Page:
Karen Duggan knows from hard experience not to take anything for granted
Peamount United player hoping to win her first Women’s FAI Cup title on Saturday
Karen Duggan in action for Peamount United against Chloe Connolly of Treaty during an FAI Women’s National League game at PRL Park in Newcastle, Co Dublin. Photograph: Tommy Dickson/Inpho
Having beaten their opponents 3-0 at home and away in the league on the way to successfully defending their title, the Dubliners will start as strong favourites to win again this weekend but the 29-year-old midfielder certainly sounds like she means it when she says she is taking nothing for granted.
“I’ve also been on the receiving end of a cup final loss to them with UCD Waves and I’m well used to losing cup finals,” says the former Ireland international who, fairly incredibly, has walked away empty handed from five and is still without a single winner’s medal at this stage.
“And if you look at it on paper, the team that have kind of made the most impressive improvements in their results from last season is Cork. They have a real identity to how they play, they’re very confident on the ball, you can see that they’re working on something down there.
“They’ve a lot of dangerous players who can hurt us and it’s a cup match and obviously they’ll be coming up all guns blazing so we’ll be giving them the respect that they definitely deserve.”
It been another bad week with regard to respect in the wider world of Irish women’s sport acknowledges Duggan, with events at Croke Park last weekend serving to severely undermine some of the progress made by campaigns like 20x20.
Still, she is more focused on this weekend’s camogie final with five of her Piltown team-mates involved in the Kilkenny panel that will take on Galway. The plan, she says, is to get back to the Peamount United clubhouse and watch the later game on the big screen.
“I kind of hid it for a while,” she says, laughing, “but I’ve played every year [with Piltown, where she is from] and I’m kind of proud of that. I would have played under-16 and minor and I was kind of part of that golden era for Kilkenny where they were like winning every year.
“A lot of the other players are still playing seniors. They’re still going 11 or 12 years later, they’ve had amazing careers. They’ve only got one All-Ireland (having made seven finals since 2009) but they are still plugging away and I really hope for their sake so they can get another one this year.”
Duggan was involved with a wide range of sports as a kid and believes, at a time when there has been talk of the need for early specialisation, that it all fed into her ability as a footballer.
“I played everything; basketball, swimming, Gaelic football and hurling with the boys, there was something every day of the week. And I do think that that stood to me.
“I think I learned a lot, from the likes of basketball, where when you lose the ball, you have to get it back because otherwise they’re gonna score straight away, so you get that sort of mindset.
“Coming from camogie, which is a lot more physical than football, you’re used to getting into those rucks, those battles, trying to win dirty ball. You learn a lot playing at a young age and playing with boys was certainly a big influence on me. I had to be told to stop playing with them in the end.”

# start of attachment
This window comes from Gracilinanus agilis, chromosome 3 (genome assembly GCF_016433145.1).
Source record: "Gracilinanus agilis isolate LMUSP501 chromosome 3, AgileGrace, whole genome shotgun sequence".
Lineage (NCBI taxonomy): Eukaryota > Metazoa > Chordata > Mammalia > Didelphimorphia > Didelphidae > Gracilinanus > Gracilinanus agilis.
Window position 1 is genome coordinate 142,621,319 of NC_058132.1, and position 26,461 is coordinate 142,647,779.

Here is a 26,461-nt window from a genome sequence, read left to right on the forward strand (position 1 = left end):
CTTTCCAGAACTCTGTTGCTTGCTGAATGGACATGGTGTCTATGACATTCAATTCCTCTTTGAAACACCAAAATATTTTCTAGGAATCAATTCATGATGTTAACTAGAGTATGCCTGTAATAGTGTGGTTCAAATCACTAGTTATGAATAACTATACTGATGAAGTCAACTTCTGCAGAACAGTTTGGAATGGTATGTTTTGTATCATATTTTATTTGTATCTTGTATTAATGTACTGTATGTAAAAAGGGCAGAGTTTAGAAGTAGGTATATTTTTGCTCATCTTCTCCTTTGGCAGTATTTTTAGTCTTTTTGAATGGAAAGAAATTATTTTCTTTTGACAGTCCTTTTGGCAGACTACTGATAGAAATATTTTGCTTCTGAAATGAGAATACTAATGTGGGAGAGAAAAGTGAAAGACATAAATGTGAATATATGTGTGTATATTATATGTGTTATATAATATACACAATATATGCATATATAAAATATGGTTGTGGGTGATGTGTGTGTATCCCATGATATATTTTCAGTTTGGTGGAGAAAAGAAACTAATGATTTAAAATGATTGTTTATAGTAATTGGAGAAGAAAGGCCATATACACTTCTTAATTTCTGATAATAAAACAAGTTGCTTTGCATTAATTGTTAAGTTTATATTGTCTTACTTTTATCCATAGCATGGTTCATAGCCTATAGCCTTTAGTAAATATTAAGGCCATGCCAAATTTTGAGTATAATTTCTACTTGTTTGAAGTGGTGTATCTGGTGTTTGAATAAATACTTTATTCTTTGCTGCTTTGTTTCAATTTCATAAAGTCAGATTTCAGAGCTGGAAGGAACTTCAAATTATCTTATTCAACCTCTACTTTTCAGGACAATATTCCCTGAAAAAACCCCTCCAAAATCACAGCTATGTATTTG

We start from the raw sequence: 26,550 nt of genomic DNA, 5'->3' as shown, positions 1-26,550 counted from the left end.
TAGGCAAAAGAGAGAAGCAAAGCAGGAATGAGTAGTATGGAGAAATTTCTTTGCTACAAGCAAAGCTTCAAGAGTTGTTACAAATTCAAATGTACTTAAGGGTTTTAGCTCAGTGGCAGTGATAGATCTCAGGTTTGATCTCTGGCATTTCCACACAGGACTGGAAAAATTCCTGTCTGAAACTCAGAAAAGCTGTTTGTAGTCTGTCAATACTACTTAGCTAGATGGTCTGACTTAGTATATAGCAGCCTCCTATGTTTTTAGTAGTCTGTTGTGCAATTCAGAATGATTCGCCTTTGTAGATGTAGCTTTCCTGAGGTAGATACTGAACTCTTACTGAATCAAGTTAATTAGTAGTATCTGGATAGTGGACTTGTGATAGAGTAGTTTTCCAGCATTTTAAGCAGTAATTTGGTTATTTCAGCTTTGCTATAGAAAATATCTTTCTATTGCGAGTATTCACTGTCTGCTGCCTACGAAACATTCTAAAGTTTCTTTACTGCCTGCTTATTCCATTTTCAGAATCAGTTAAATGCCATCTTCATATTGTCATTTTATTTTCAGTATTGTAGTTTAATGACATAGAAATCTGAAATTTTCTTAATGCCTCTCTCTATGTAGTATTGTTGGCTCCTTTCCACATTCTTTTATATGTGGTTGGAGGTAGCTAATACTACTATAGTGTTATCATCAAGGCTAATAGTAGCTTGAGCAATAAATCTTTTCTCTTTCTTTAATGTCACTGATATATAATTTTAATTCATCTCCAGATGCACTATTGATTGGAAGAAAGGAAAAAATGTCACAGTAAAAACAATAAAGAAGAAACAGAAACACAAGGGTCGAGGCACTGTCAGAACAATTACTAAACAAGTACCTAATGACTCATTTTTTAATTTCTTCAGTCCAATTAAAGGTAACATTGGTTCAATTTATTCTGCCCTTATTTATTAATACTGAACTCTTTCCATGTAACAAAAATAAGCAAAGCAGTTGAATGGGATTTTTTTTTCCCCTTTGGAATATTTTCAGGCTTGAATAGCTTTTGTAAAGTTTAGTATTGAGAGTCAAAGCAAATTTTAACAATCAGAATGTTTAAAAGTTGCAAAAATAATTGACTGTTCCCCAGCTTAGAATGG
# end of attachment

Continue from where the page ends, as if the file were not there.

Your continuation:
She is despite it all “a camogie head” but realised early enough that she was actually better at soccer. Having been capped at underage levels, making the Irish senior team became the target she set her mind to. But she was always academically focused too and never seems to have felt that turning pro was the way she really wanted to go.
“There are a lot more opportunities and when you see a lot more girls going now it becomes a more realistic target maybe. But it depends what you want and I was pretty academic and I wanted to achieve in that as well.” She has gone on to work in consulting, first with Accenture and now with EduCampus.
“I was too shy, too quiet when I was younger anyway, I wouldn’t have even come to Peamount [after studying at University of Limerick] if it wasn’t for Julie-Ann [Russell, her friend and fellow international] going.”
Her shyness, she says, was a big factor back then which seems strange given how comfortable she comes across these days when working as an analyst on international games with RTÉ.
Having won 35 caps, she stepped away from the Ireland set-up in September 2018, slightly frustrated by the ever increasing demands being placed on players by the association. Conditions around actual international match days are, she suggests, “spot on” these days but the sort of supports she believes should be offered the rest of the time, given the amateur nature of the league here, fall well short of what it needs to be, with young players encouraged to turn pro in part because it transfers the burden for their continued development to clubs overseas.
This time last year, she suggested that the cup final against Wexford Youths might mark the end of her road in the game completely but she laughs at the notion now and says 2020 has changed her outlook.
“I don’t know what I was talking about last year,” she says with a laugh. “I’ll be sticking around. The year that we have had this year – working from home, not being able to travel, all of that – the fact that I had football gave me some semblance of normality, getting to go out and interact with people outside my house and Peamount United made sure that all the protocols were followed.
“Winning the league gave us the opportunity to go to Europe next year and that is definitely something I’d like to experience again. Obviously, we’ll see how the body is next year, I’ll be turning the big three oh but for now, no, football’s been the thing that has kind of kept me sane, it’s given so much to me this year that I couldn’t imagine stepping away, yet.”